This is page 128 of An Anglo-Saxon Dictionary by Bosworth and Toller (1898)

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128 BROTEN -- BRUNAN BURH.

Broten Britain, Bd. 3, 29; S. 561, 15. v. Bryten.

broten bruised, broken; pp. of breótan.

BROÞ, es; n. BROTH; jus :-- Broþ jus. Wrt. Voc. 82, 60. Fætt broþ ge mágon habban pingue jus potestis habere, Coll. Monast. Th. 29, 13. [M. H. Ger. Bav. brod, n: O. H. Ger. bród, brót, n.]

bróðar a brother, Th. Diplm. A.D. 830; 466, 3. v. bróðor.

bróðer a brother :-- Ne ic hýrde wæs bróðer mínes nor was I keeper of my brother, Cd. 48; Th. 62, 2; Gen. 1008: Mt. Bos. 5, 24. v. bróðor.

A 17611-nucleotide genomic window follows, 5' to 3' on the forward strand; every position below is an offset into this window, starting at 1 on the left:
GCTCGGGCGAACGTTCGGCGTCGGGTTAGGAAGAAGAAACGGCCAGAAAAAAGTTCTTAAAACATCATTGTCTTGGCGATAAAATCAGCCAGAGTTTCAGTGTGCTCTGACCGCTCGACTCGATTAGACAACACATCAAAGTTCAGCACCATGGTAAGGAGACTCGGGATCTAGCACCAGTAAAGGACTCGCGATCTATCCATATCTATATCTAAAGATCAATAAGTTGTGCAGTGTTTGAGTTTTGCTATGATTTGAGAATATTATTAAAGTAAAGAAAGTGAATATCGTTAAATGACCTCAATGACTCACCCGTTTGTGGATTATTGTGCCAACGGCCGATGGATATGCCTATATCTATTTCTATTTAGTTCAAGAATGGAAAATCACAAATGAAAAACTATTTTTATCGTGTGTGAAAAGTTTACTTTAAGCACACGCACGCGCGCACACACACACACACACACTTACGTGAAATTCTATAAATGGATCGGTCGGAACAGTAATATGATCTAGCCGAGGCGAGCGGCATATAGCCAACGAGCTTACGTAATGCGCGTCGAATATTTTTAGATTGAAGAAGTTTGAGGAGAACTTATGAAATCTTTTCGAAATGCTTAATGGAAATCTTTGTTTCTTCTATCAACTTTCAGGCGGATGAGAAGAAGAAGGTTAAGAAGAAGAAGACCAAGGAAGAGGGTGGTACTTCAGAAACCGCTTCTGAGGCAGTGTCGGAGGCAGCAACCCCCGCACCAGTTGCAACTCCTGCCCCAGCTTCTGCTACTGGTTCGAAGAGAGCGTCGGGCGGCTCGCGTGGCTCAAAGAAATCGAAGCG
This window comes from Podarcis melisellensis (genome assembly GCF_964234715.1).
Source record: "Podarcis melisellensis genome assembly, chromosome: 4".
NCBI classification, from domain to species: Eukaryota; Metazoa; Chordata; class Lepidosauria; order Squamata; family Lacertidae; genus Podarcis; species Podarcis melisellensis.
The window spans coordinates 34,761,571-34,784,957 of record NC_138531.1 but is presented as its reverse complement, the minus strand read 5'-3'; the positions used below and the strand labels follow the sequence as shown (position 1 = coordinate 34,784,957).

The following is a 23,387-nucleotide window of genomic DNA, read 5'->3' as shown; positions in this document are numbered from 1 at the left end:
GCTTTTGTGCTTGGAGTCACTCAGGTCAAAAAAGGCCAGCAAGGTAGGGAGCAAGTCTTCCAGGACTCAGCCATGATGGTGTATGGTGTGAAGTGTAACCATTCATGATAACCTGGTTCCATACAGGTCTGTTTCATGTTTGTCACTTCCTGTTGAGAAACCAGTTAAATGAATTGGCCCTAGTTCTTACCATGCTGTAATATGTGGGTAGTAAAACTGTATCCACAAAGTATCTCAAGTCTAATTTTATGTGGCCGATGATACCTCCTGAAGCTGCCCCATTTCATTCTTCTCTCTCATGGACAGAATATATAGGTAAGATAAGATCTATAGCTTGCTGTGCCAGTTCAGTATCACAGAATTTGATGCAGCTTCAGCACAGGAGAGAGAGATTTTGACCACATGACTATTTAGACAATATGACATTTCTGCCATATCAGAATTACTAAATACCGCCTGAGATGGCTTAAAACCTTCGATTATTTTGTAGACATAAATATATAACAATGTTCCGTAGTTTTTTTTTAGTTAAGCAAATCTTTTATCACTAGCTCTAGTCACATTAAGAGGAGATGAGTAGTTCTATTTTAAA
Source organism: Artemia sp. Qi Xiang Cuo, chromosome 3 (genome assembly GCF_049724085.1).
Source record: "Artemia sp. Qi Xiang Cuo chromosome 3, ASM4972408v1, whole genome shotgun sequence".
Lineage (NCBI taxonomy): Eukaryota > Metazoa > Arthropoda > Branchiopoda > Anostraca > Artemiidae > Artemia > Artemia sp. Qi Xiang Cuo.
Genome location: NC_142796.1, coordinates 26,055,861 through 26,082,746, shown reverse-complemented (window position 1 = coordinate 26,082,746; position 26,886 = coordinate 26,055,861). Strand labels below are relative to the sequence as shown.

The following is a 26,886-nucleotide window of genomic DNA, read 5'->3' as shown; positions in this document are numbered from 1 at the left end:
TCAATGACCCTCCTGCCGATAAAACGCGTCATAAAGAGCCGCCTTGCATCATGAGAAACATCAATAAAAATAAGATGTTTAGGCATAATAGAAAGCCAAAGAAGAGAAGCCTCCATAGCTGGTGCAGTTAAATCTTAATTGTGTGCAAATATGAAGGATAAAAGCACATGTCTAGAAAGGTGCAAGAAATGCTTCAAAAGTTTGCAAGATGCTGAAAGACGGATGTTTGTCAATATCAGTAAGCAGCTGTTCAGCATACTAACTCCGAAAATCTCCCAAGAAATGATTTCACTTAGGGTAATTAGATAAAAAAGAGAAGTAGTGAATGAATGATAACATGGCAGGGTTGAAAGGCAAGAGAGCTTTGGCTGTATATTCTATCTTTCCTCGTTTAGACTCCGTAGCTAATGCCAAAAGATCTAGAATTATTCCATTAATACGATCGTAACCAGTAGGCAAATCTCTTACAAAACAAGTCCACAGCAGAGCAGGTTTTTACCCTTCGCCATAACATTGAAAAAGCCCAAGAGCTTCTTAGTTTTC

BRÓÐOR, bróðer, bróder, bróður; d. bréðer; but often indecl. in sing; pl. nom. acc. bróðor, bróðer, bróður, bróðru, bróðro, ge-bróðor, er, ru, ro, ra; g. bróðra, ge-bróðra; d. bróðrum, ge-bróðrum; m. A BROTHER; frater :-- Úre bróðor noster frater, nom. s; g. úres bróðor nostri fratris; dat. úrum bréðer nostro fratri; acc. úrne bróðor nostrum fratrem; voc. eálá ðú úre bróðor O noster frater! abl. fram úrum bréðer a nostro fratre: pl. nom. úre gebróðra nostri fratres; g. úra gebróðra nostrorum fratrum; dat. úrum gebródrum nostris fratribus; acc. úre gebróðra nostros fratres; abl. fram úrum gebróðrum a nostris fratribus, Ælfc. Gr. 15; Som. 19, 18-23. Hwæ-acute;r is ðín bróðor ubi est frater tuus? Gen. 4, 9: Mt. Bos. 5, 23. Bróðor Arones Aaron's brother, Cd. 124; Th. 158, 21; Gen. 2620: 47; Th. 60, 19; Gen. 984. Geboren bróðer germanus frater, Greg. Dial. 2, 13. Ðínes bróðor blód clypaþ fratris tui sanguis clamat, Gen. 4, 10. His bróðor bearn his brother's child, Beo. Th. 5231; B. 2619. Sege mínum bréðer dic fratri meo, Lk. Bos. 12, 13. Cain gewearþ to ecg-banan ángan bréðer Cain became a murderer to his only brother, Beo. Th. 2529; B. 1262: Ps. Th. 34, 14: Mk. Bos. 12, 19. Bróðor þrý the three brothers, Cd. 94; Th. 122, 28; Gen. 2033. His bróðru fóron fratres ejus ascenderunt, Jn. Bos. 7, 10. His bróðro cwæ-acute;don fratres ejus dixerunt, 7, 3. For míne bróðru propter fratres meas, Ps. Th. 121, 8. Ðe ne onfó bróðru and swustra qui non accipiat fratres et sorores, Mk. Bos. 10, 30. Hyre bróðra deáþ the death of her brothers, Exon. 100 a; Th. 377, 24; Deór. 8. Gemang bróðrum inter fratres, Jn. Bos. 21, 23. [Plat. broder, m; O. Sax. bróthar, m: O. Frs. bróther, broder, m; Dut. broeder, m: Ger. bruder, m: M. H. Ger. bruoder, m: O. H. Ger. bruodar, bródar, m: Goth. broþar, m: Dan. Swed. broder, m: O. Nrs. bróðir, bródir, m; Lat. frater, m: Grk. GREEK: Ir. brathair, m: Wel. brawd; pl. brodyr, m: Sansk, bhr&a-long;t&r-udot;i, from root bh&r-udot;i [A. Sax. beran] to bear, support, a brother being the natural supporter of sisters who have lost their father.] DER. fæderen-bróðor, freó-, ge-, sige-. v. ge-bróðor.